Sing-Sings of Papua New Guinea

Large-scale song and dance festivals in Papua New Guinea are known as Sing-Sings. As many as 100 regional, provincial, and national tribal dance groups, each with their own style of body decoration, travel for days on foot or by boat, bus, or truck to gather for these annual traditional events. Sing Sings are based on traditional large gatherings but these modern festivals were created by the government so that traditional enemies could meet on neutral territory. The first sing-sing was held in the town of Goroka in 1957.  Instead of fighting over ancient feuds and cultural differences, the idea was to get together and celebrate diversity and socialize peacefully. More than 50 years later these festivals are major events drawing locals as well as an increasing number of tourists. The most well known of the sing-sings is the Mount Hagen Culture Show in the Western Highland Province.

Body decoration and adornment are key features, using materials such as paint pigments, feathers, grasses, leaves, bone, shell and animal skins  – all used in creative variety.   Elaborate wigs are made from human hair and plumes, wild pigs’ tusks are used to pierce noses, and faces and masks are painted in vivid primary color patterns.  Each group has section of the showgrounds and sing and dance for 7-8 hours each day. (And its hot!!)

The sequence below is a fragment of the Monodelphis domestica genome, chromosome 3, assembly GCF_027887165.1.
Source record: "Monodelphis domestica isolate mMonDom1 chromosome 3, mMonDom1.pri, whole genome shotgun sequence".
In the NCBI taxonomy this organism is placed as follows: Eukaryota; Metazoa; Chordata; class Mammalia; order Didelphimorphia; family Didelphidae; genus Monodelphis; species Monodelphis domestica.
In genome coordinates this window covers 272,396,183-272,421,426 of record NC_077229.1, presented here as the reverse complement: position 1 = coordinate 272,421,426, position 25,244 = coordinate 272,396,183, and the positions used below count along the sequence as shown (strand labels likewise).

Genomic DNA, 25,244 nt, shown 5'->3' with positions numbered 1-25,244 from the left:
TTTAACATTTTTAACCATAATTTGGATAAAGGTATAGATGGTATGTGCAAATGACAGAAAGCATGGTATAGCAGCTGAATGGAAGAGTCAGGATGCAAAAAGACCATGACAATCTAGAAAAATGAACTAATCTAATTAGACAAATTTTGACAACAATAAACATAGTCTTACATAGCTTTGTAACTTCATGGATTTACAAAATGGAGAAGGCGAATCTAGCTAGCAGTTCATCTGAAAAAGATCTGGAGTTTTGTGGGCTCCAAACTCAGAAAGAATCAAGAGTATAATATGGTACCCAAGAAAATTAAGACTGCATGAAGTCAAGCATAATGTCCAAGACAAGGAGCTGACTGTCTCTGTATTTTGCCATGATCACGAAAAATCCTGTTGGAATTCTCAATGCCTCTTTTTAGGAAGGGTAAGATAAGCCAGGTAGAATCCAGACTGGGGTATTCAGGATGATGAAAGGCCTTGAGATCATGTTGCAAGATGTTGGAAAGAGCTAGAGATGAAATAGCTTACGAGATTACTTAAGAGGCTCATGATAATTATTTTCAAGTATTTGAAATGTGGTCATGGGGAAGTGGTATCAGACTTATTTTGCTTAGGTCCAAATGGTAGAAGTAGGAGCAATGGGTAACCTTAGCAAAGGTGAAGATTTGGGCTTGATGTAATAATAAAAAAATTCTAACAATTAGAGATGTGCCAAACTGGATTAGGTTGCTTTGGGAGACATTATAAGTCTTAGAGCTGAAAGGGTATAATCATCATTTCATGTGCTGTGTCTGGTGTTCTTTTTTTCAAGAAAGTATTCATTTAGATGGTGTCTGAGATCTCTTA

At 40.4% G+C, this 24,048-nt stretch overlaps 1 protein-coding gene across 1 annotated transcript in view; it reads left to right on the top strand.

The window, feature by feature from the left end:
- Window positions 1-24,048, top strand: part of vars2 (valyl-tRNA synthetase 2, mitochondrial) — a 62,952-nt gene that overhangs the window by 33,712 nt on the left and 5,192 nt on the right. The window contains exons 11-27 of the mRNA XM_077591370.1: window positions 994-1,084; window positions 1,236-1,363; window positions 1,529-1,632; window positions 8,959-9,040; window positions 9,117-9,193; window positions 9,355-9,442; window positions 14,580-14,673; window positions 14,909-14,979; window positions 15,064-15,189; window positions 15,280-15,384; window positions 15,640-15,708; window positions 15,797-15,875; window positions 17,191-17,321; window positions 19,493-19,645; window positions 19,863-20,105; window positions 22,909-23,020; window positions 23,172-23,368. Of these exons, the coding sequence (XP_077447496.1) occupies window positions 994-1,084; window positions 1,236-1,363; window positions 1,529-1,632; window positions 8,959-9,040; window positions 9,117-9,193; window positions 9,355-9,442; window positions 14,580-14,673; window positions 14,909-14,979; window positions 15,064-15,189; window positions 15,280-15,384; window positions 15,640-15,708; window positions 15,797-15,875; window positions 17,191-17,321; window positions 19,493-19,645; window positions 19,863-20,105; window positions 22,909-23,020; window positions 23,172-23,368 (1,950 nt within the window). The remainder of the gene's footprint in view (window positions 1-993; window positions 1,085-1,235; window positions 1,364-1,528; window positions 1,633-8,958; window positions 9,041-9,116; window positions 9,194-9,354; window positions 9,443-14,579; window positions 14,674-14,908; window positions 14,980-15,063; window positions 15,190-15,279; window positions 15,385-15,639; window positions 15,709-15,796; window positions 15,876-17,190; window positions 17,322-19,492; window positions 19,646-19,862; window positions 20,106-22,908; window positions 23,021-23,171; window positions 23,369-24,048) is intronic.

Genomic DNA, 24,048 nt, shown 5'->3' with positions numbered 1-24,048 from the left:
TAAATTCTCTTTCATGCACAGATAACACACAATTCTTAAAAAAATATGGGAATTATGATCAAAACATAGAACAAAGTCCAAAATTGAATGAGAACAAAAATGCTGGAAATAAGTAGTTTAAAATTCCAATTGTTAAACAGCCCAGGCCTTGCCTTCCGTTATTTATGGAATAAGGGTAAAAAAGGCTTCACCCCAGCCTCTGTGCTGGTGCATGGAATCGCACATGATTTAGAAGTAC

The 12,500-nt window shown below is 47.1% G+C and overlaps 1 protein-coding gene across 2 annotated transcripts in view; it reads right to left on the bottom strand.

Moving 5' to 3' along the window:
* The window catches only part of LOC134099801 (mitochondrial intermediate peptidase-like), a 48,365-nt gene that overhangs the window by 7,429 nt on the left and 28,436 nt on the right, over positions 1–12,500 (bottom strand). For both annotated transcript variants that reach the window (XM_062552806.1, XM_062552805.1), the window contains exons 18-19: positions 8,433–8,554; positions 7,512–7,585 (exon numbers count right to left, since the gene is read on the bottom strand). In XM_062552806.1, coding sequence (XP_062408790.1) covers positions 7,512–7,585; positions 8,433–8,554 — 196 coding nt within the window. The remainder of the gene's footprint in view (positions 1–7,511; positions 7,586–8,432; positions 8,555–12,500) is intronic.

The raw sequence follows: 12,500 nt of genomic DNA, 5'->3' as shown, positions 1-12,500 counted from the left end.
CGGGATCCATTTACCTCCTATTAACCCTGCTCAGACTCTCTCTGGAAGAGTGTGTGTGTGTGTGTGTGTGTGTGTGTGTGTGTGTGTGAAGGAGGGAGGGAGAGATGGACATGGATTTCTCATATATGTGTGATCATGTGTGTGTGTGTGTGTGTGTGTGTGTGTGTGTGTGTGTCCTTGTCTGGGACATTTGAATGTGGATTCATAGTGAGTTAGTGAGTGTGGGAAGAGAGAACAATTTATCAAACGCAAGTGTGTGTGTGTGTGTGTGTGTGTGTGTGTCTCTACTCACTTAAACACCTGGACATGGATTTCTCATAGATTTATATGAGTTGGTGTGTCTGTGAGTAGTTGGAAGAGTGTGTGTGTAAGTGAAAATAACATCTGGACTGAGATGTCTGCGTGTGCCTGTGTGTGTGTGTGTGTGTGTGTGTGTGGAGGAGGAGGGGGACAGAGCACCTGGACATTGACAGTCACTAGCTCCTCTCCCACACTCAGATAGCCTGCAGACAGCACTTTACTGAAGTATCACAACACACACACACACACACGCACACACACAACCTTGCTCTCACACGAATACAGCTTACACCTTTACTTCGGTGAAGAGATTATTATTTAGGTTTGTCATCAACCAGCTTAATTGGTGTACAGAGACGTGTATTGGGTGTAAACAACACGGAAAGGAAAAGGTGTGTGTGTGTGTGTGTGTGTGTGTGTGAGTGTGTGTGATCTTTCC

The people spend hours each day painting their faces and bodies and preparing their costumes.  Many bring materials with them and source them from the forest.   I particularly enjoyed watching the Huli Wigmen, the Skeleton Men, and the Mud Men get ready for their performances.

The Skeleton Men paint themselves head-to-toe in black ash, with a coating of vivid white clay outlining the head giving the impression of bones. They shuffle forward, twisted in extreme angles, presumably to frighten their enemies.

The Asaro Mudmen’s legend is that they were defeated by an enemy tribe and forced to flee into the Asaro river. The enemy saw them emerge in the dark from the river covered in mud and thought they were spirits. As most tribes are afraid of spirits the enemy fled and the Asaro escaped. Legend also says that the mud from the river is poisonous, so instead of covering their faces, they make elaborate, very heavy masks that cover their entire heads with short ears, horns, sideways mouths and joined eyebrows. They remake these masks for each performance!